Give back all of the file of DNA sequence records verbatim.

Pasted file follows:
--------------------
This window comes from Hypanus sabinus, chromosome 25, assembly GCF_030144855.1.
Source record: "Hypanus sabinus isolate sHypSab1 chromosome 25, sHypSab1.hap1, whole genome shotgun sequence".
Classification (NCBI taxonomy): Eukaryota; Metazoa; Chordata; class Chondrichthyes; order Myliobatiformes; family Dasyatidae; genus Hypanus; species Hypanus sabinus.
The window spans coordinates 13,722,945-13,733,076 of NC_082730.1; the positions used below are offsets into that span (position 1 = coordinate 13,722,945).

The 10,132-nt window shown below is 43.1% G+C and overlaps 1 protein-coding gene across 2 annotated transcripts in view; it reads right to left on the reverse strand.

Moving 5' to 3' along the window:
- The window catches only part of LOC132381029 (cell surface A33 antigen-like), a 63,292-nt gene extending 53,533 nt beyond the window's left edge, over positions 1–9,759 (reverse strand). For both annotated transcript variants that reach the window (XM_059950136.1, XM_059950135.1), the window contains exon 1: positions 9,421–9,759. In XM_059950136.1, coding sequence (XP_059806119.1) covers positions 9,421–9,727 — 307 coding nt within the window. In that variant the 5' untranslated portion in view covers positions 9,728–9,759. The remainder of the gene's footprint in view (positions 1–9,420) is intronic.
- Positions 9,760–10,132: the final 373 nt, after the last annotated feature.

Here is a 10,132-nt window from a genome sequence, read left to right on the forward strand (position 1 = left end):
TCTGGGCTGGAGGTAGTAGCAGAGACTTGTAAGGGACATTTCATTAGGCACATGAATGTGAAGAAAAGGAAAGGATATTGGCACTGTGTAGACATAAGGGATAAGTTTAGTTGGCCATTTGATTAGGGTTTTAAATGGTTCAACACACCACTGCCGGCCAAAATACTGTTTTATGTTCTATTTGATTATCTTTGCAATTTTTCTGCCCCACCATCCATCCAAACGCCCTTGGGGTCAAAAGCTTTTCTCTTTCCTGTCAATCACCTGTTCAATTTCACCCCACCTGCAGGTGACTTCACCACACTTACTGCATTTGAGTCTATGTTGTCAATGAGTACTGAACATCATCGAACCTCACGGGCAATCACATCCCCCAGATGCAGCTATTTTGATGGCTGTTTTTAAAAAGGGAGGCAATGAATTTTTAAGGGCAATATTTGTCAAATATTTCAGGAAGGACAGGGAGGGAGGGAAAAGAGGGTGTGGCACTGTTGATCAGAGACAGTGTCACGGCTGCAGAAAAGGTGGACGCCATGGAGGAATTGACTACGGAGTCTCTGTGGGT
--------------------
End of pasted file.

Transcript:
This window comes from Hypanus sabinus, chromosome 25, assembly GCF_030144855.1.
Source record: "Hypanus sabinus isolate sHypSab1 chromosome 25, sHypSab1.hap1, whole genome shotgun sequence".
Classification (NCBI taxonomy): Eukaryota; Metazoa; Chordata; class Chondrichthyes; order Myliobatiformes; family Dasyatidae; genus Hypanus; species Hypanus sabinus.
The window spans coordinates 13,722,945-13,733,076 of NC_082730.1; the positions used below are offsets into that span (position 1 = coordinate 13,722,945).

The 10,132-nt window shown below is 43.1% G+C and overlaps 1 protein-coding gene across 2 annotated transcripts in view; it reads right to left on the reverse strand.

Moving 5' to 3' along the window:
- The window catches only part of LOC132381029 (cell surface A33 antigen-like), a 63,292-nt gene extending 53,533 nt beyond the window's left edge, over positions 1–9,759 (reverse strand). For both annotated transcript variants that reach the window (XM_059950136.1, XM_059950135.1), the window contains exon 1: positions 9,421–9,759. In XM_059950136.1, coding sequence (XP_059806119.1) covers positions 9,421–9,727 — 307 coding nt within the window. In that variant the 5' untranslated portion in view covers positions 9,728–9,759. The remainder of the gene's footprint in view (positions 1–9,420) is intronic.
- Positions 9,760–10,132: the final 373 nt, after the last annotated feature.

Here is a 10,132-nt window from a genome sequence, read left to right on the forward strand (position 1 = left end):
TCTGGGCTGGAGGTAGTAGCAGAGACTTGTAAGGGACATTTCATTAGGCACATGAATGTGAAGAAAAGGAAAGGATATTGGCACTGTGTAGACATAAGGGATAAGTTTAGTTGGCCATTTGATTAGGGTTTTAAATGGTTCAACACACCACTGCCGGCCAAAATACTGTTTTATGTTCTATTTGATTATCTTTGCAATTTTTCTGCCCCACCATCCATCCAAACGCCCTTGGGGTCAAAAGCTTTTCTCTTTCCTGTCAATCACCTGTTCAATTTCACCCCACCTGCAGGTGACTTCACCACACTTACTGCATTTGAGTCTATGTTGTCAATGAGTACTGAACATCATCGAACCTCACGGGCAATCACATCCCCCAGATGCAGCTATTTTGATGGCTGTTTTTAAAAAGGGAGGCAATGAATTTTTAAGGGCAATATTTGTCAAATATTTCAGGAAGGACAGGGAGGGAGGGAAAAGAGGGTGTGGCACTGTTGATCAGAGACAGTGTCACGGCTGCAGAAAAGGTGGACGCCATGGAGGAATTGACTACGGAGTCTCTGTGGGT